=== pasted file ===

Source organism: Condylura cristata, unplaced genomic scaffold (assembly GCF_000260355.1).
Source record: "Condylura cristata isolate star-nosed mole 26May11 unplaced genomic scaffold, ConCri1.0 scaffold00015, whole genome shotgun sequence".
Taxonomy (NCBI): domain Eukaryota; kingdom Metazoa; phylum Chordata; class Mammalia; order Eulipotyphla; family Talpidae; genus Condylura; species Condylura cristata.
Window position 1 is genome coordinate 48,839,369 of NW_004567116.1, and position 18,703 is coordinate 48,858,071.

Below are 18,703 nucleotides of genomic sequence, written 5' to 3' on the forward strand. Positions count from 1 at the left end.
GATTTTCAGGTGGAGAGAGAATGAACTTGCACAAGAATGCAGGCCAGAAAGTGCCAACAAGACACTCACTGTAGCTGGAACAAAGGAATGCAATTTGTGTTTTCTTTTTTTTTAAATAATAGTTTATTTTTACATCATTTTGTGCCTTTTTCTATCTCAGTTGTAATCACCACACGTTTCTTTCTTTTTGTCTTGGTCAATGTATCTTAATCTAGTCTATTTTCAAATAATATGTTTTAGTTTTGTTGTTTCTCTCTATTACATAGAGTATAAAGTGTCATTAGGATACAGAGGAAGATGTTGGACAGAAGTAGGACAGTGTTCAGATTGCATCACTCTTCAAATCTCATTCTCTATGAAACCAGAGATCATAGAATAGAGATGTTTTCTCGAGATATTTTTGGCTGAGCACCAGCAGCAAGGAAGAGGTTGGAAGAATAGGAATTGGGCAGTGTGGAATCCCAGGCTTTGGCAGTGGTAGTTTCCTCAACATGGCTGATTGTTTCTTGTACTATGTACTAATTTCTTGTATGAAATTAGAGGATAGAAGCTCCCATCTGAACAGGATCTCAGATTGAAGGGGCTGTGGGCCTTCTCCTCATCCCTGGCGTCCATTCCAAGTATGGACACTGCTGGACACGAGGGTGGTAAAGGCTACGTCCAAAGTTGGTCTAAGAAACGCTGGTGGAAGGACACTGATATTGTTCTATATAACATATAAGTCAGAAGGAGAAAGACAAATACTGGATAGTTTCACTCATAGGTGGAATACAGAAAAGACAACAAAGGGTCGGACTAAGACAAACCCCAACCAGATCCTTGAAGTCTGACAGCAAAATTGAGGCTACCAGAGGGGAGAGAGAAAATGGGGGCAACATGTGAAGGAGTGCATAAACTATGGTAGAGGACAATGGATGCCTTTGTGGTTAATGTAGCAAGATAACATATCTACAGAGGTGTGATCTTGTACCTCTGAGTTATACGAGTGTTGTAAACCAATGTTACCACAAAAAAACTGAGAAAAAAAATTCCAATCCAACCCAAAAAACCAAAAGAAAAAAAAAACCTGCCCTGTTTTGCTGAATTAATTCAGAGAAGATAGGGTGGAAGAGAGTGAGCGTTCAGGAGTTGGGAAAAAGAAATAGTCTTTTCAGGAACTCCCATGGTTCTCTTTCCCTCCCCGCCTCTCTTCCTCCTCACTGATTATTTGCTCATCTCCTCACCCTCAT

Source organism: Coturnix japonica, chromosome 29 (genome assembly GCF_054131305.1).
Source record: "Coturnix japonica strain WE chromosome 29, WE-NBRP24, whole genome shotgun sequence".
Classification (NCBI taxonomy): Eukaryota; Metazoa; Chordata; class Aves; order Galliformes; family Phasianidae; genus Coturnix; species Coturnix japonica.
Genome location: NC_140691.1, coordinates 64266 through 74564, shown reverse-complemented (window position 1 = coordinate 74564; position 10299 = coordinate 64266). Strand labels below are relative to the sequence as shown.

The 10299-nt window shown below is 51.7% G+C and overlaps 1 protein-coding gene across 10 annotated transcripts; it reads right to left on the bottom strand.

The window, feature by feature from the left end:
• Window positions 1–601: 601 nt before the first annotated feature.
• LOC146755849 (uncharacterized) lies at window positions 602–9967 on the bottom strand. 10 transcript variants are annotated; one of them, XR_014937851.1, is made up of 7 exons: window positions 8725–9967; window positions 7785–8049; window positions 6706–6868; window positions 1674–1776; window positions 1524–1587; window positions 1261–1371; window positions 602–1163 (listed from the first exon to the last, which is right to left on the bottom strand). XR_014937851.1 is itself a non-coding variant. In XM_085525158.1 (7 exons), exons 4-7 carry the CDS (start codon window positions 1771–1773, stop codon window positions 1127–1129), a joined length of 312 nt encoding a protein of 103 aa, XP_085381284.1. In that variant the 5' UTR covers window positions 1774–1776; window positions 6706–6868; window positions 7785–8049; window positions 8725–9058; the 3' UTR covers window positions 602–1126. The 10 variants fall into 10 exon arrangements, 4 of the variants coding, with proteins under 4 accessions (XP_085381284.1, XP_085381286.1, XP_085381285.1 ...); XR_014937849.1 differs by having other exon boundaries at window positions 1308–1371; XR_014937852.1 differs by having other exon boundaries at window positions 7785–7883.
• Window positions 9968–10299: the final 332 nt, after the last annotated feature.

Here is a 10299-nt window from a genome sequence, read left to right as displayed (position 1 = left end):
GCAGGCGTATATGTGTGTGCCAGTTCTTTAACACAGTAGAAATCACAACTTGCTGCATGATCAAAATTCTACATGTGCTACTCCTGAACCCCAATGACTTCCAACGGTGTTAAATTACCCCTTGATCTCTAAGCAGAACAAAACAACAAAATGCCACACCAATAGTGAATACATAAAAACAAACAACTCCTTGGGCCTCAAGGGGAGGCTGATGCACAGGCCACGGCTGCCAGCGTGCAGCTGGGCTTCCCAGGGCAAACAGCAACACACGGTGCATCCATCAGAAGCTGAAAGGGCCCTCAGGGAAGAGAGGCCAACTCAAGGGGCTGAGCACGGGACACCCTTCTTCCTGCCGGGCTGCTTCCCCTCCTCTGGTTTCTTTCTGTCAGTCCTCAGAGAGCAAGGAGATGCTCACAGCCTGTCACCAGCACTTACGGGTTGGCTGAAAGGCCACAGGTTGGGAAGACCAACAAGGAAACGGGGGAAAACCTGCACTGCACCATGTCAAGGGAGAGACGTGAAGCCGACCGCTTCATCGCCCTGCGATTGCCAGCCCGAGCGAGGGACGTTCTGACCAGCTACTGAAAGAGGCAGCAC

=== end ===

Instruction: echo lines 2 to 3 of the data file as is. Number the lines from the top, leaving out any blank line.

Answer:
Source record: "Condylura cristata isolate star-nosed mole 26May11 unplaced genomic scaffold, ConCri1.0 scaffold00015, whole genome shotgun sequence".
Taxonomy (NCBI): domain Eukaryota; kingdom Metazoa; phylum Chordata; class Mammalia; order Eulipotyphla; family Talpidae; genus Condylura; species Condylura cristata.